Yet the Shah of Iran, whose own father was so ardent an admirer of the Nazis that he abdicated in 1941, can claim a double distinction: being the bane of the U.S. taxpayers (who paid the bills for his instal­lation on the Peacock Throne and his maintenance thereafter) and being at the same time the toast of the smart set in Washington, New York, Paris, and London. Thus does the Shah differ from Idi Amin or the Em­peror Bokassa, for, though as many pris­oners scream in his torture chambers and face his firing squads, he is socially okay —  and so are his emissaries abroad.

The social success of the Shah in the galaxy of international despots is the end result of a careful campaign, premised on two vital ingredients: snobbery and cash. Barbara Walters was recently able to confide to her ABC audience that, “There aren’t too many kings and queens around these days. Of the handful left, two couples have particular fascination for Americans. England’s own Queen Elizabeth and Prince Philip. And, for different, reasons, the Shah and Empress of Iran.

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It was not always thus for the House of Pahlavi. The Shah can race a regal an­cestry only to his father, Reza Shah, a fellow of common origins who was hoisted onto the Peacock Throne in the ’20s by the British. Reza Shah’s achievements — apart from looting the Iranian people in a fairly methodical manner — included the intro­duction of torture on a wide scale. Thus, when the present Shah was finally and securely installed on the throne in 1953 with the help of the CIA, he was not particularly well placed to be a truly fashionable mon­arch.

But gradually he inched ahead of his peers, who at that time included such U.S. clients as Battista of Cuba and Trujillo of the Dominican Republic. Neither of those gentlemen ever had truly overweening social ambitions beyond the amassing of huge fortunes and the total control of their dominions. The Shah’s thoughts, however, always soared higher and he yearned to be placed in the national historical pantheon ranging back to the ancient Persian kings.

And in the eyes of international society, at least, he achieved his ambition with the famed coronation at Persepolis in 1967. Virtually every king was there except Kong. In a tented city a goodly proportion of the executives, chiselers, and spongers of western capitalism gathered to marvel and stayed to gorge at a coming-out gala for a regime of unexampled savagery.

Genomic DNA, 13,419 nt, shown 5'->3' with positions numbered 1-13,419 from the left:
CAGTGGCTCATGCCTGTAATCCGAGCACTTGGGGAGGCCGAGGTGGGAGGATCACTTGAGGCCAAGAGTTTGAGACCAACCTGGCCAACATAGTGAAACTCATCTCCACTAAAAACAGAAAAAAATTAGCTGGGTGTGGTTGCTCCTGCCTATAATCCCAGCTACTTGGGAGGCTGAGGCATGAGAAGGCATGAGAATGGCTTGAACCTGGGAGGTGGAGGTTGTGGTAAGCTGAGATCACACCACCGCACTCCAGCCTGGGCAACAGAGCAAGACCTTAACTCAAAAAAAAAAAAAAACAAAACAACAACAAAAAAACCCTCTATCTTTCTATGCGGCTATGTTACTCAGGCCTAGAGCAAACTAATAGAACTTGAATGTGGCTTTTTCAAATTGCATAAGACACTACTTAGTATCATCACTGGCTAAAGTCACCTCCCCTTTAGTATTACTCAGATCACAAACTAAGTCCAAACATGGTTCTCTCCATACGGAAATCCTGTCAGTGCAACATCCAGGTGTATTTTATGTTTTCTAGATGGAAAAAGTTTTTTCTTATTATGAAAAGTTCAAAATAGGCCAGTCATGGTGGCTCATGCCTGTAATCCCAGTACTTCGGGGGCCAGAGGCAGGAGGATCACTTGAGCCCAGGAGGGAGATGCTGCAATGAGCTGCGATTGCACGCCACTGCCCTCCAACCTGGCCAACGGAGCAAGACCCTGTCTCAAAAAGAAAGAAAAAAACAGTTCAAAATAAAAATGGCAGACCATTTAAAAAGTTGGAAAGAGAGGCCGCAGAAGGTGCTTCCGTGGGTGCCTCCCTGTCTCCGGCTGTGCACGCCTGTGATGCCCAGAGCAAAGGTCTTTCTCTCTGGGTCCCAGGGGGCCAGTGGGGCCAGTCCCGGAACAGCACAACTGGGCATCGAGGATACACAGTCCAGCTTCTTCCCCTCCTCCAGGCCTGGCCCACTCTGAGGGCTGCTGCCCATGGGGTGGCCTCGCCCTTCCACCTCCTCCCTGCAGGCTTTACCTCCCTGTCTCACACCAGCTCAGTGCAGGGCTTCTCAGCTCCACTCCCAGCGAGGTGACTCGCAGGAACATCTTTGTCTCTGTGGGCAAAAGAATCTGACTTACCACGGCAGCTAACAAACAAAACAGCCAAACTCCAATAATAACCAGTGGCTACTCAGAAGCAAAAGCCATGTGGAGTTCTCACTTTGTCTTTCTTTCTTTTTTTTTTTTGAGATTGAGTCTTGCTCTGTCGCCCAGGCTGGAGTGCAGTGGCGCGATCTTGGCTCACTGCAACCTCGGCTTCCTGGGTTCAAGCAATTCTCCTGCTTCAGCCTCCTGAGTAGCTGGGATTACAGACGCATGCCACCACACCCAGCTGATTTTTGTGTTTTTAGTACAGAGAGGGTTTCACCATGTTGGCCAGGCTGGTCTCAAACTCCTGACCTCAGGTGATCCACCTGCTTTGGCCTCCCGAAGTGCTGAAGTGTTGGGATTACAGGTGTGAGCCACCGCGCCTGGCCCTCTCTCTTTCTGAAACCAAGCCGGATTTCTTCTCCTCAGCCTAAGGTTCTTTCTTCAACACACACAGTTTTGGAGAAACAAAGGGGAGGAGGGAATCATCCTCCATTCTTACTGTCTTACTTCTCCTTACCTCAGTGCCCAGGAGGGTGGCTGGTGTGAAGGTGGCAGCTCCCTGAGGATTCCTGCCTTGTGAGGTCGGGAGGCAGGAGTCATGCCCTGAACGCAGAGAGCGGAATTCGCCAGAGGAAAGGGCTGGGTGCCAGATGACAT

Since then the Shah has gone from strength to strength, most notably in the boom days since the oil price hikes of 1973. Tehran is, as they say, the Mecca of every investment banker, industrialist, arms salesman, developer, and straightforward adventurer with a prospectus in one pocket and a bribe in the other.

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Steady accrual of status was expressed through the increasing social success of the Shah’s plenipotentiaries abroad — most not­ably in the career of Ardeshir Zahedi, the present Iranian ambassador in Wash­ington. This Zahedi’s father, General Fuzullah Zahedi, was one of those instrumen­tal in securing the throne for the Shah in 1953. The son himself was once married to the Shah’s daughter. His function in Wash­ington has been that of every ambassador: to lie abroad for his country. Zahedi — as is evidenced in the gossip columns weekly — ­has managed to sell the beautiful people on torture by the simple expedient of throwing large parties, amply furnished with caviar. He mastered, you might say, the political economy of Elizabeth Taylor and realized that one star-studded bash, well-reported in the gossip columns, can do much to offset a couple of Amnesty reports about torture and a few intellectuals detailing exactly how the Shah’s secret police ripped out their fingernails.

Zahedi threw the parties and in they came. Henry Kissinger, Nancy Kissinger, Senator Ed Brooke, Elizabeth Taylor danc­ing wildly with Senator Ed Brooke, Marion Javits, paid by the Iranians for the pleasure of her PR. William Rogen, John Murphy, John Lindsay, Barbara Walters, Walter Cronkite, Julian Goodman, Gregory and Veronique Peck, Phyllis and Bob Evans, the Baroness Stackelberg, Mrs. Drew Pearson, Page Lee Hufty, Polly Bergen, Buffy Cafritz, Sandra McElwaine, Diane von Furstenberg, David Frost, Mr. and Mrs. Tom Braden, Mrs. Frank Ikard, Diana Vreeland, Andy Warhol, Yolanda Fox, even Birch Bayh. On and on the list of names goes, and on and on the parties go too: the political crowd, the Hollywood crowd, the art crowd, and the straight tacky crowd.